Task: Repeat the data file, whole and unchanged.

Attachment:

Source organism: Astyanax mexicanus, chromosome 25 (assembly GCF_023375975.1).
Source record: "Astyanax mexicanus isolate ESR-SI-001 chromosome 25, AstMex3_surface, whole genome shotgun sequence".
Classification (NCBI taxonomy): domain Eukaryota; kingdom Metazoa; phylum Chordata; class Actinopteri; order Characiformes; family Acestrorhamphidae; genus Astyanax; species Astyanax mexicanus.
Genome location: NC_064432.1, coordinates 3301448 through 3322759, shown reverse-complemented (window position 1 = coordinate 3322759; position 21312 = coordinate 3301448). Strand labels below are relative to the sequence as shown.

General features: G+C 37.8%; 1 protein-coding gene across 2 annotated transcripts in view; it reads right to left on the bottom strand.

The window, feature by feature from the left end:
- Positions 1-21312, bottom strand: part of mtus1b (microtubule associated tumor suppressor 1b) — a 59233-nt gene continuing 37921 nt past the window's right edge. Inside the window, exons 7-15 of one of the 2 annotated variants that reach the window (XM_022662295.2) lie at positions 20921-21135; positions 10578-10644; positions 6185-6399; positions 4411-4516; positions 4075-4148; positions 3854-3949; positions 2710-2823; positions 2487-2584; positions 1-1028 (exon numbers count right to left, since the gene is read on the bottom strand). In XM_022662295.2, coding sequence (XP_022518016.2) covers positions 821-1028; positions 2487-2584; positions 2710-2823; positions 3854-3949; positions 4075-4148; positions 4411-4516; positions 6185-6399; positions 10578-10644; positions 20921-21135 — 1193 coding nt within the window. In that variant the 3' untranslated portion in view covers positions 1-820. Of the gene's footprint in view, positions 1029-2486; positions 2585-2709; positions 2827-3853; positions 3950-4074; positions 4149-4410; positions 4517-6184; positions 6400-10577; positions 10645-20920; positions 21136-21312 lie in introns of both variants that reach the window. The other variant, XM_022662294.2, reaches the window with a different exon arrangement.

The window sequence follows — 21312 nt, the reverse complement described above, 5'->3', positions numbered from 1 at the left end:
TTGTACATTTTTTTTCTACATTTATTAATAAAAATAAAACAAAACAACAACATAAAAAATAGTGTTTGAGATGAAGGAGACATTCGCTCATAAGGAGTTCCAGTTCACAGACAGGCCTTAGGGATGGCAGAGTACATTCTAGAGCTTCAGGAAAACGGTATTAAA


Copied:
Source organism: Astyanax mexicanus, chromosome 25 (assembly GCF_023375975.1).
Source record: "Astyanax mexicanus isolate ESR-SI-001 chromosome 25, AstMex3_surface, whole genome shotgun sequence".
Classification (NCBI taxonomy): domain Eukaryota; kingdom Metazoa; phylum Chordata; class Actinopteri; order Characiformes; family Acestrorhamphidae; genus Astyanax; species Astyanax mexicanus.
Genome location: NC_064432.1, coordinates 3301448 through 3322759, shown reverse-complemented (window position 1 = coordinate 3322759; position 21312 = coordinate 3301448). Strand labels below are relative to the sequence as shown.

General features: G+C 37.8%; 1 protein-coding gene across 2 annotated transcripts in view; it reads right to left on the bottom strand.

The window, feature by feature from the left end:
- Positions 1-21312, bottom strand: part of mtus1b (microtubule associated tumor suppressor 1b) — a 59233-nt gene continuing 37921 nt past the window's right edge. Inside the window, exons 7-15 of one of the 2 annotated variants that reach the window (XM_022662295.2) lie at positions 20921-21135; positions 10578-10644; positions 6185-6399; positions 4411-4516; positions 4075-4148; positions 3854-3949; positions 2710-2823; positions 2487-2584; positions 1-1028 (exon numbers count right to left, since the gene is read on the bottom strand). In XM_022662295.2, coding sequence (XP_022518016.2) covers positions 821-1028; positions 2487-2584; positions 2710-2823; positions 3854-3949; positions 4075-4148; positions 4411-4516; positions 6185-6399; positions 10578-10644; positions 20921-21135 — 1193 coding nt within the window. In that variant the 3' untranslated portion in view covers positions 1-820. Of the gene's footprint in view, positions 1029-2486; positions 2585-2709; positions 2827-3853; positions 3950-4074; positions 4149-4410; positions 4517-6184; positions 6400-10577; positions 10645-20920; positions 21136-21312 lie in introns of both variants that reach the window. The other variant, XM_022662294.2, reaches the window with a different exon arrangement.

The window sequence follows — 21312 nt, the reverse complement described above, 5'->3', positions numbered from 1 at the left end:
TTGTACATTTTTTTTCTACATTTATTAATAAAAATAAAACAAAACAACAACATAAAAAATAGTGTTTGAGATGAAGGAGACATTCGCTCATAAGGAGTTCCAGTTCACAGACAGGCCTTAGGGATGGCAGAGTACATTCTAGAGCTTCAGGAAAACGGTATTAAA